The Displaced Nation

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Some enchanted drinking: Summer cocktails that send you round the world

After spending many a summer in England (summer, what summer?) and Japan (beyond brutal!), I now live in New York City, where summers can best be described as a hot mess.

As the dog days set in, I’ve been known to sing out: “Drinks, glorious drinks! Don’t care what they look like!”

Actually, that’s not quite true.

Well, the part about my singing aloud is true — we’re all barking mad in this city, especially around mid-August.

And the part about drinks being glorious is also true —  what could be more glorious than an icy cold drink that cuts through the moisture-laden air, offering the possibility that this steam bath may end one day.

(I’m talking about alcoholic drinks, of course — anyone of a puritanical frame of mind can slake their thirst at one of the city’s fancy new portable water fountains, connected to fire hydrants.)

But the part about not caring what my drinks look like — that’s simply not true. For me, the ultimate summer refreshment is a well-made, well-presented cocktail.

As Penelope Wisner writes in her introduction to Summer Cocktails: 50 Tantalizing Recipes,

Everything matters: the taste of the spirit, the taste of the ice, the temperature of the drink, and the look of the drink.

My drinking history, in brief

During my expat years, I would happily down a half pint of lager in the pub with my English friends, or drink Kirin beer and sake on outings with my Japanese office mates.

That all changed when I moved back to my homeland.

Maybe it’s in my cultural DNA. The cocktail — a mixed drink with two or more ingredients, one of which must be a spirit — is one of America’s more inspired culinary accomplishments.

Or could it be my actual DNA — one of my earliest memories is of asking my father if I could chew on the lemon peel he put in his night-time martini.

In any case, not long after I became a resident of New York City — home of speakeasies and the only city I know of with a cocktail to its name — I was driven to drinking…cocktails. Particularly during summers.

You see, I’ve never been one of the lucky ones who can escape to the Hamptons or the Jersey shore.

Instead of the sea, sun, sand, and sky, I’ve had to grapple with sweat, smog, dirt, and skyscrapers.

Now, I could have gone the conventional route and drowned my sorrows in a beer. But why do that when a cocktail is so much pleasanter, and can transport you to places you’d rather be in — places much more exotic than an overcrowded beach?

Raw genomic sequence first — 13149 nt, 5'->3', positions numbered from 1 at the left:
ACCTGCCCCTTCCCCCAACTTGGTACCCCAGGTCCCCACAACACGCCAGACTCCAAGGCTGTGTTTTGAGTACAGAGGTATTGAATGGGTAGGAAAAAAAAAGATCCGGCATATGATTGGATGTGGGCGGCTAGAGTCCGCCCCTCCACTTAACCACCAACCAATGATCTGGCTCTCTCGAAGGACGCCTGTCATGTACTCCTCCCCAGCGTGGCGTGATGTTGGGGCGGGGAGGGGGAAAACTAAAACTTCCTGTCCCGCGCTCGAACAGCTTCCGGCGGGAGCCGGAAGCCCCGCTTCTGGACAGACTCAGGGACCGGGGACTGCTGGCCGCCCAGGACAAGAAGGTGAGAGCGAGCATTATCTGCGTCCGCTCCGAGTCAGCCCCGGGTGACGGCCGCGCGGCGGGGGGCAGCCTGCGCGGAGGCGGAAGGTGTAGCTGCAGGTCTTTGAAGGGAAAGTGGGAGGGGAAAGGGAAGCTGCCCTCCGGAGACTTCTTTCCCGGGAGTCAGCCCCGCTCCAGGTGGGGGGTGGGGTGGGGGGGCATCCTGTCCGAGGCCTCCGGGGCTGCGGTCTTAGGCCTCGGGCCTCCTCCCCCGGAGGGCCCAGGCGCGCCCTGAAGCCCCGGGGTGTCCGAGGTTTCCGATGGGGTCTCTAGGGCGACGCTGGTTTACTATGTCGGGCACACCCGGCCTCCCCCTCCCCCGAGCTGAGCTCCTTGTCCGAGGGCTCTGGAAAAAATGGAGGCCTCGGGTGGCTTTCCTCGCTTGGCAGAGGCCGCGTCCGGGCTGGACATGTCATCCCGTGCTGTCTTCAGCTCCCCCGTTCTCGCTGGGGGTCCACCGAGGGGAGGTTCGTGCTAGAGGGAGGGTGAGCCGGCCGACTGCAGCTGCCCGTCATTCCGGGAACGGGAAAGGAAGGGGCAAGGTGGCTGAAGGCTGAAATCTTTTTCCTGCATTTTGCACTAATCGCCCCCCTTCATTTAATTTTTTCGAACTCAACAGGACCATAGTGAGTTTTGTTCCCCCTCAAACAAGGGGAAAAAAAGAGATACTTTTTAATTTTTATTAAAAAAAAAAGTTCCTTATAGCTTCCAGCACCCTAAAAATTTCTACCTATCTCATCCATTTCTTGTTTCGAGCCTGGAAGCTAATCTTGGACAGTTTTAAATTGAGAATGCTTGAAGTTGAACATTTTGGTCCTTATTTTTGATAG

Cocktails are a trip

My hunt for the transcendent cocktail experience has yielded several noteworthy finds, among them:

1) The mojito at Victor’s Cafe on West 52nd St. A single sip transported me to 1950s Havana, where I found myself salsa dancing with a Ricky Ricardo-look-alike. (And that was before I’d sampled the roast suckling pig!)

2) The vodka martini in the Russian Vodka Room, also on West 52nd St. I thought I was in Moscow from the moment I entered this swanky establishment, greeted by the sight of a curved bar at which many natives are downing shots, and behind which are these enormous jars of flavor-infused vodkas. Once I’d tasted my martini, I was well on my way to an enriching cultural experience. Oh, so that’s how they get through daily life in Russia. It all comes down to homemade vodka and to music — sublime combination! (Misha Tsiganov, a prize-winning jazz pianist who studied in St. Petersburg, is the bar’s official piano player.)

3) The classic martini at Angel’s Share, a tiny gem of a bar in the East Village. This drink made me feel I was in Tokyo again, even though I wasn’t really a cocktail person there. The Japanese bartenders had the mix, shake and stir down to an art form — which is soooo Japanese. And no one is allowed to stand at the bar — ditto. But by the time I’d polished off my divinely-inspired drink, I’d left Japan far behind for heaven itself — an effect enhanced by a ceiling mural that appears to have been inspired by Botticelli’s playful cherubs.